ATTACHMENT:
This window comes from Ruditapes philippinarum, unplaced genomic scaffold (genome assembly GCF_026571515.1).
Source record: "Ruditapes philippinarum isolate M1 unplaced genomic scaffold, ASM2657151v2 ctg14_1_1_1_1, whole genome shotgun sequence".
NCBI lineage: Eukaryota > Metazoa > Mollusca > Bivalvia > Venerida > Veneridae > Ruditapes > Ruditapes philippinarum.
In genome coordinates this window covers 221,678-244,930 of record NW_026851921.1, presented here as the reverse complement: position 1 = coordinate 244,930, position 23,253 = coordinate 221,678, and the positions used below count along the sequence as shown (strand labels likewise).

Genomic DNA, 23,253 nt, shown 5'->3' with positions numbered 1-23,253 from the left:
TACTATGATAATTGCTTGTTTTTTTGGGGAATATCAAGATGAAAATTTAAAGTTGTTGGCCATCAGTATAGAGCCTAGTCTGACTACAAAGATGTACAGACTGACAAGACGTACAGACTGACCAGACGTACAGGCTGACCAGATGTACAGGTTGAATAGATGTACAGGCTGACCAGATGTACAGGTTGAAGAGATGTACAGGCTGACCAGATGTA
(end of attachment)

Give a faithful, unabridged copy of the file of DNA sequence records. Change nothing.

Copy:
This window comes from Ruditapes philippinarum, unplaced genomic scaffold (genome assembly GCF_026571515.1).
Source record: "Ruditapes philippinarum isolate M1 unplaced genomic scaffold, ASM2657151v2 ctg14_1_1_1_1, whole genome shotgun sequence".
NCBI lineage: Eukaryota > Metazoa > Mollusca > Bivalvia > Venerida > Veneridae > Ruditapes > Ruditapes philippinarum.
In genome coordinates this window covers 221,678-244,930 of record NW_026851921.1, presented here as the reverse complement: position 1 = coordinate 244,930, position 23,253 = coordinate 221,678, and the positions used below count along the sequence as shown (strand labels likewise).

Genomic DNA, 23,253 nt, shown 5'->3' with positions numbered 1-23,253 from the left:
TACTATGATAATTGCTTGTTTTTTTGGGGAATATCAAGATGAAAATTTAAAGTTGTTGGCCATCAGTATAGAGCCTAGTCTGACTACAAAGATGTACAGACTGACAAGACGTACAGACTGACCAGACGTACAGGCTGACCAGATGTACAGGTTGAATAGATGTACAGGCTGACCAGATGTACAGGTTGAAGAGATGTACAGGCTGACCAGATGTA